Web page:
Julia Norton

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JULIA NORTON

Artist-in-Residence

 
 

My Time in Wassaic

 
 

Wassaic is unlike any residency that has existed before, and any that will come after. I knew this before coming in because I have been involved with them as a resident and beyond for many years prior. However this time around it has sunk in deeper about just how special and unique it is. It attracts just the right kind of weirdos, who hover in its orbit long after they leave like moths to a flame. It is hard to leave because the sense of belonging it provides you with is difficult to shake off. Re-entry to the “real world” is somehow more intense after, because when time is up at Wassaic it hits you that this is how artists should live and run their communities. This was my second time as a resident, and the second time making some serious long-time friends. As an artist, it’s generative in just the right way. It almost sneaks up on you, because you’re so distracted with the beauty and the magic of what’s surrounding you, the inspiration kind of just happens in a way that’s both natural and surprising.

 

2018 Summer Exhibition
2018 Summer Residency
2016 Summer Exhibition
2014 Summer Residency
2013 Summer Exhibition

 
 
 

 
 
 

Interview

with Joe Brommel, August 2018


You've been involved with the Wassaic Project for quite a while, right?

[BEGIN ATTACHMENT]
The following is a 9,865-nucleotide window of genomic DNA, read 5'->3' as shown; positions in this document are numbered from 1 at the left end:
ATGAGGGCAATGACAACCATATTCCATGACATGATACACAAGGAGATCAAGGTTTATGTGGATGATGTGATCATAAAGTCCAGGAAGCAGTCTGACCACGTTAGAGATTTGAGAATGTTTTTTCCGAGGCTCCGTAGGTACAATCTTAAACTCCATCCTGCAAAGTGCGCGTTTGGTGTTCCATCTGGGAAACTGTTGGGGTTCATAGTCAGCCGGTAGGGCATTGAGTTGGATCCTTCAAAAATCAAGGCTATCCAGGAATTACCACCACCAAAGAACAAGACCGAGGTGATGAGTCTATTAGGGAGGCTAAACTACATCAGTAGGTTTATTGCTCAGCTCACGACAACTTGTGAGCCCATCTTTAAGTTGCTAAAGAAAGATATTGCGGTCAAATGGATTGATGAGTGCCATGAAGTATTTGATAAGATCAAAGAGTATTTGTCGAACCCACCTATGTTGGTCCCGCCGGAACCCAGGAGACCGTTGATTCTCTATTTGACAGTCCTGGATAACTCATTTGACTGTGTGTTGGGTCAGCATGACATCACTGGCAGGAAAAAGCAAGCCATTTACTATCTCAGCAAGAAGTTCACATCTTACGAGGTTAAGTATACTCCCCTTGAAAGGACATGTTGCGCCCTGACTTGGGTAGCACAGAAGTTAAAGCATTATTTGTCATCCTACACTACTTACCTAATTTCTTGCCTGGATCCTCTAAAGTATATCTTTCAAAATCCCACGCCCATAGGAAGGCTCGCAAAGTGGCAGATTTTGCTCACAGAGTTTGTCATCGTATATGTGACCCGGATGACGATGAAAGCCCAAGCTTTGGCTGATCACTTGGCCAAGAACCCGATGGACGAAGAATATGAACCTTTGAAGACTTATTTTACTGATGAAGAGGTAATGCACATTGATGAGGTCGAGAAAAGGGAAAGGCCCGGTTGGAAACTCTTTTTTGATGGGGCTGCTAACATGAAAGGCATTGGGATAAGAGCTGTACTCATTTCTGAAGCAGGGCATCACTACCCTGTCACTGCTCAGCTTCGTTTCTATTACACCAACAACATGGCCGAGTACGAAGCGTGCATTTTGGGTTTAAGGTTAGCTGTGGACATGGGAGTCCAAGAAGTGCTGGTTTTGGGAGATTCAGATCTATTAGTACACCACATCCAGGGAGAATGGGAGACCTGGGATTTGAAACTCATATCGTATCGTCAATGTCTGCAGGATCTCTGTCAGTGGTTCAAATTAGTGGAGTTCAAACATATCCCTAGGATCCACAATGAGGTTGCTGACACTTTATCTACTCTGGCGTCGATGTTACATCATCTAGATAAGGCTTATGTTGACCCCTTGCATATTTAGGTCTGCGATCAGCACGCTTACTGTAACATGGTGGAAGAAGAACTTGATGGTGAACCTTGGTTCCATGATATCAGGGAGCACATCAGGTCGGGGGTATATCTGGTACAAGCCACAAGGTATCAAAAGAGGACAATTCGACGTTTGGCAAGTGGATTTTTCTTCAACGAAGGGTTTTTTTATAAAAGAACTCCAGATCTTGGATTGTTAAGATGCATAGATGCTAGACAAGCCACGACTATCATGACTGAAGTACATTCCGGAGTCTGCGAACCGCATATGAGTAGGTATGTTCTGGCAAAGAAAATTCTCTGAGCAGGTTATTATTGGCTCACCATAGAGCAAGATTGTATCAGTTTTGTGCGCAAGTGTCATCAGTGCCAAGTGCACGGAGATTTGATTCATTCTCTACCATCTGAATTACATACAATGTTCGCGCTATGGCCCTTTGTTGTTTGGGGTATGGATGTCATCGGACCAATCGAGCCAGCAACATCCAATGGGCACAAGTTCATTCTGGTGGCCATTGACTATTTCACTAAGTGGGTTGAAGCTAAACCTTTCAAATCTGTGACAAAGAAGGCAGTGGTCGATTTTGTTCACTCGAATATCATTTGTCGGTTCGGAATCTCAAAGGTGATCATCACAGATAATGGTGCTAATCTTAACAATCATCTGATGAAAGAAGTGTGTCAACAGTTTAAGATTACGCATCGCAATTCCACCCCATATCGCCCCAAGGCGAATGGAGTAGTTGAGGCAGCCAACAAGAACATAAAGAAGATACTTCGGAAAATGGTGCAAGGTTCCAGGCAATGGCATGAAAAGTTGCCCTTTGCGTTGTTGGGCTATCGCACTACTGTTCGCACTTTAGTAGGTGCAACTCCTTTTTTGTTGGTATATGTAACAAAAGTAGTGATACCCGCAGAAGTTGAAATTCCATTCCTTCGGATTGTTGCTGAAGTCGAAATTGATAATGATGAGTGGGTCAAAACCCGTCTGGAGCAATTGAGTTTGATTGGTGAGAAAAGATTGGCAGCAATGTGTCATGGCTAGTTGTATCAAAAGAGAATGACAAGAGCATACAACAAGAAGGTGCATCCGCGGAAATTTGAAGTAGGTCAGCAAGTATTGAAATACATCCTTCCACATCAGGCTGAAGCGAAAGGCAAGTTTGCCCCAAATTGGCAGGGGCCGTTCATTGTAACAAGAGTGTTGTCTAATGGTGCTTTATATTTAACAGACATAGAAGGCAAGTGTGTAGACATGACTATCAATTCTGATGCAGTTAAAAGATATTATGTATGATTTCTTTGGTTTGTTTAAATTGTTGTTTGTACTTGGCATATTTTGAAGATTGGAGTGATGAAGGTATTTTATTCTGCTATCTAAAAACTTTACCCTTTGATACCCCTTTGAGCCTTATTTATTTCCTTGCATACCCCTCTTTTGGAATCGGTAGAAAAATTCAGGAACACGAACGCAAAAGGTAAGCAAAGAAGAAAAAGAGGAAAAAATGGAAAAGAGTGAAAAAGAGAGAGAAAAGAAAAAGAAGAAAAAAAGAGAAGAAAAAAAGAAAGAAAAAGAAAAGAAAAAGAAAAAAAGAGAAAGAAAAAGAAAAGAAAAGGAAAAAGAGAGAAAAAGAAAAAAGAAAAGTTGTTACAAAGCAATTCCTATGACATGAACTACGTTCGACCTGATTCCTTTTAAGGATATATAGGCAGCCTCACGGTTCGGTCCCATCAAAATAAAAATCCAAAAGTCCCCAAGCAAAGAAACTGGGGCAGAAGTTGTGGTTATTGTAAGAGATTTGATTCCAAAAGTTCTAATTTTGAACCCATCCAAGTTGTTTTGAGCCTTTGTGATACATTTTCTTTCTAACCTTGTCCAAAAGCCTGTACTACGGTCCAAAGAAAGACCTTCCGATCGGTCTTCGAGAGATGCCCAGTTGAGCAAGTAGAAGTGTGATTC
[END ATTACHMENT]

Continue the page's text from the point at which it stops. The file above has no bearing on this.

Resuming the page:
Yes. I was in the summer exhibition first, in the summer of 2013, and then I did the residency immediately after grad school in 2014. At that time I was definitely shaking off the ghosts of school, trying to figure out what my joy was in making work again. Not to say I didn't have that before, but I definitely needed to do some self-investigation and rebuild certain amounts of confidence in my voice. So when I was here, I was not really in as much of a work zone as I am now, because I was doing a lot of experimenting — I was working from photographs, I was exploring the area and finding things that I found interesting. It was very generative to have the time to do that away from New York City.

In the four years between that point and now, I've done a lot of other different residences. It works like a recharge, like a boost. Like if I were a Pokémon and I needed to go to the Center to be recharged. It’s unadulterated time to explore and generate new things.

I've also developed a career as an arts educator. It’s taken a lot of time, but I’ve found my little niche for that, in addition to making work on my own and having some shows. Coming back here after four years with a greater sense of myself and my practice and what I need to work has been really helpful this time around. It feels like this is a nice little chapter in my life as an artist.


You mentioned a while back that it took you a little bit to figure out “what your joy was” in making work. So what is “your joy”?